Here’s my first piece for Spurs Web on what the Saido Berahino transfer (or not as it turned out) saga tells us about Negotiation Theory:
In international negotiating, Time can be unlimited. Issues drag on for decades if not centuries: Cyprus, Korean peninsula, Russia/Ukraine/Poland/Germany. Brexit?
For football transfers Time is in effect fixed: transfers take place only within specified dates. This generates noisy media pseudo-excitement. It also forces to the fore Trust. Are all concerned negotiating in good faith? There are only so many options to be kept open as the transfer deadline clock counts down:
If we keep talking to you, are you serious? Can expect to clinch a deal? If you mess us around, we’ll run out of time to talk to anyone else.
In the extended machinations between Tottenham and West Brom over Berahino, the reputation of the two clubs’ respective chairmen eventually came publicly into play. In other words, a new factor emerged: Pride. Neither person wanted to end up looking ‘weak’ or ’embarrassed’. No deal was done.
This is a powerful example of the importance of ‘subjective’ factors in negotiating. A dispassionate outsider might listen to what the different parties are saying, and identify possible outcomes that are fair and reasonable. But once the parties’ own emotions come into play, pride and stubbornness can take over and lead to everyone getting a bad outcome.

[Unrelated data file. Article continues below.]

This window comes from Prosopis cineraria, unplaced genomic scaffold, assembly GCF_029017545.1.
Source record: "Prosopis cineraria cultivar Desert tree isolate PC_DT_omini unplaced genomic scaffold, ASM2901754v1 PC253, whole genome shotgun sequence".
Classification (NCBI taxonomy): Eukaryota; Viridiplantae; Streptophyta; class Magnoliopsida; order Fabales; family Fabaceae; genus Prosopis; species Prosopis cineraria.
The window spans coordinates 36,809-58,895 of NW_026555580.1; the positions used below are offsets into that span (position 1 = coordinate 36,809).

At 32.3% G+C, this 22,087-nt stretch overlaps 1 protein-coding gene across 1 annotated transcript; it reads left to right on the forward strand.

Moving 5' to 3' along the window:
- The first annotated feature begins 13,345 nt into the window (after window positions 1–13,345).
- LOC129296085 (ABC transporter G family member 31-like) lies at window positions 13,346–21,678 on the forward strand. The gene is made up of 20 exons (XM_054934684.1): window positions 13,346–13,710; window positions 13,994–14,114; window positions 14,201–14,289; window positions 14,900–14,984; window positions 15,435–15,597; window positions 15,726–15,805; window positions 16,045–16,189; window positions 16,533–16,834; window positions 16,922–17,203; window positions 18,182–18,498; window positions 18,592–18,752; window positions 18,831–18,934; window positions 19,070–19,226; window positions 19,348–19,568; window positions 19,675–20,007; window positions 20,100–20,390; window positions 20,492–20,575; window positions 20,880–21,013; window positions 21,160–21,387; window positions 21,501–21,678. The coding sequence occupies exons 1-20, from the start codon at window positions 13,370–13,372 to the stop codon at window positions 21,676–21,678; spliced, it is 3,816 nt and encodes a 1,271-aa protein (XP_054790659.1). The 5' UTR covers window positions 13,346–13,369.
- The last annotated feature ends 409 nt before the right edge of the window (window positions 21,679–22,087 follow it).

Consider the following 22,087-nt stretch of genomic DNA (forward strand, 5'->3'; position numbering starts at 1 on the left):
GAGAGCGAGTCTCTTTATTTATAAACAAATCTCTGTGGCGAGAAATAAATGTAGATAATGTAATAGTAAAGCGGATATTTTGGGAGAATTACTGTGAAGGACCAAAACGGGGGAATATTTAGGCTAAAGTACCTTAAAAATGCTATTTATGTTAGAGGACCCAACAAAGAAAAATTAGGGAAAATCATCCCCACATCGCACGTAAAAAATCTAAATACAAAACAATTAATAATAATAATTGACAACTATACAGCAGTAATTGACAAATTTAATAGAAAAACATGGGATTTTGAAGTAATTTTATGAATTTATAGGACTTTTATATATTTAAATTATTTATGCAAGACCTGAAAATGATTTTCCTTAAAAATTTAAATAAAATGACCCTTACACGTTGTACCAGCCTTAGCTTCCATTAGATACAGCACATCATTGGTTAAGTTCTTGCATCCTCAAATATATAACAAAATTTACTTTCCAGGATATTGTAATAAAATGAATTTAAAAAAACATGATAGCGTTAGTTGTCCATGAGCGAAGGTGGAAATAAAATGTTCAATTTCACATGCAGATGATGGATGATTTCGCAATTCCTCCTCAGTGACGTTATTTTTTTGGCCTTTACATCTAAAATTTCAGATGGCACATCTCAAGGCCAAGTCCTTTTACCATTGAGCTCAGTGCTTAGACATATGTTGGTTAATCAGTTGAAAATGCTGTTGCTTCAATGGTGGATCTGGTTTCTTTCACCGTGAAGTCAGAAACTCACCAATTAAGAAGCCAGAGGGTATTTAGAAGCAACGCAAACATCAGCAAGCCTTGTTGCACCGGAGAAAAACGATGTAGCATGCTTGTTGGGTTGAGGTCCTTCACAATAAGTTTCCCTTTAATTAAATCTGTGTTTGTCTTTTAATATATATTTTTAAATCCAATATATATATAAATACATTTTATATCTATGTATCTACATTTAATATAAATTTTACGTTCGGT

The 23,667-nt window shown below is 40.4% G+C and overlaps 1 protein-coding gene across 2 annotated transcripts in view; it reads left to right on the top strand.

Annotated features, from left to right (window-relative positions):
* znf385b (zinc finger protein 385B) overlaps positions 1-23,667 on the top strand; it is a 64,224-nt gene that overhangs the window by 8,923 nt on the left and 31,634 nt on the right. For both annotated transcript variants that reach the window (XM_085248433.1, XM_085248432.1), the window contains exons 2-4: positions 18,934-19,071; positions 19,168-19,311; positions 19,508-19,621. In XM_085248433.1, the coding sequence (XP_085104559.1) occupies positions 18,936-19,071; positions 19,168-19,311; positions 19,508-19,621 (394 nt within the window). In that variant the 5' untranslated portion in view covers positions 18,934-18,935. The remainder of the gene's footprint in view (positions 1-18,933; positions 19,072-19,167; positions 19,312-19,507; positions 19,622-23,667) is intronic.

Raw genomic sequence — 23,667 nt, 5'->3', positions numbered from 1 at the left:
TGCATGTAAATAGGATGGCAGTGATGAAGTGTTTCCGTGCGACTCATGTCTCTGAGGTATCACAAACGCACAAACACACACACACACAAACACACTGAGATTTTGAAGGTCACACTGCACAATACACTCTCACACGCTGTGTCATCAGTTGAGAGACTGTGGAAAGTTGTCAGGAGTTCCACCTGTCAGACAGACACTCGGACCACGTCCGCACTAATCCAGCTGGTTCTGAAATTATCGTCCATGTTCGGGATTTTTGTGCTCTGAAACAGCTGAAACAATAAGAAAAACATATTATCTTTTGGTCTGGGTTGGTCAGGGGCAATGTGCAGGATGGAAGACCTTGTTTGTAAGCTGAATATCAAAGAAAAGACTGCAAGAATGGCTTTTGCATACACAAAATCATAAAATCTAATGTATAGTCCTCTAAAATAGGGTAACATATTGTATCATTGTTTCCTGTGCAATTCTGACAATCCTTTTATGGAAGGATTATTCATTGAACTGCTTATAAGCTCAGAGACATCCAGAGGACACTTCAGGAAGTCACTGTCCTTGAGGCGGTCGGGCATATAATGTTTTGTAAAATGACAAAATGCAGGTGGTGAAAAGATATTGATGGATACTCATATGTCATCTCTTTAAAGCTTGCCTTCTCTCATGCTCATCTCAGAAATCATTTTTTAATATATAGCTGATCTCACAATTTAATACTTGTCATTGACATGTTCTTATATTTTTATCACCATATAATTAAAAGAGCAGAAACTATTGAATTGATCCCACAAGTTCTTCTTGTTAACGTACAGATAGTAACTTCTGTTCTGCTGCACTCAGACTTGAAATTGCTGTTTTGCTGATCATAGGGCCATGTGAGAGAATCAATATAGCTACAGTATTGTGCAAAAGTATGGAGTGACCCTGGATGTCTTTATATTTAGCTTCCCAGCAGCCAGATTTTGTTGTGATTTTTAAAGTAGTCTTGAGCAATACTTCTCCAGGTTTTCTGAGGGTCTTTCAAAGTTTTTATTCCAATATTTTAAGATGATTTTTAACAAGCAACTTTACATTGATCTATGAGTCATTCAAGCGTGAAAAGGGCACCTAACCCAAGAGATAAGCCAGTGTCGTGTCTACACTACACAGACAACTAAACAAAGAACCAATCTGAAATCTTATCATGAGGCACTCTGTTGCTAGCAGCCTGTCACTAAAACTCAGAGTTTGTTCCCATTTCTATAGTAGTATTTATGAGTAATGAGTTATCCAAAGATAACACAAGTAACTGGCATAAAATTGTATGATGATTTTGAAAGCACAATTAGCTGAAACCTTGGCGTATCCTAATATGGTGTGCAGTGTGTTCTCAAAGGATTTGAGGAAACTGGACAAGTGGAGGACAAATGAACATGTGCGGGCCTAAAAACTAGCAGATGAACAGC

As usual, it’s all about the Psychology of the Individual(s). But does it … matter?
In transfer negotiations no-one knows, including the players concerned themselves, what they might become. For every missed Berahino there is a Holtby who plays well but never quite works out, a Soldado who works like hell but just can’t score, an Eriksen who grows steadily into a world-class talent, a Lamela who flickers brightly but gets injured and hasn’t (yet) quite caught fire, a Wanyama who more than justifies his fee from the first kick, and a Bale who starts off poorly but mutates over a few years into a colossus. And a Dele Alli, whose value is already at dizzy heights.
Football? It’s a hit and miss business!
Within all this uncertainty and with a necessarily tight budget, the best path to success lies in being methodical. Having a strong system, an unrelenting work ethic, and tip-top team spirit. That’s what Tottenham have now, for the first time in decades. If there’s no Berahino in that mix, too bad for Berahino and for West Brom. Pride is expensive.
See also so many international negotiations too.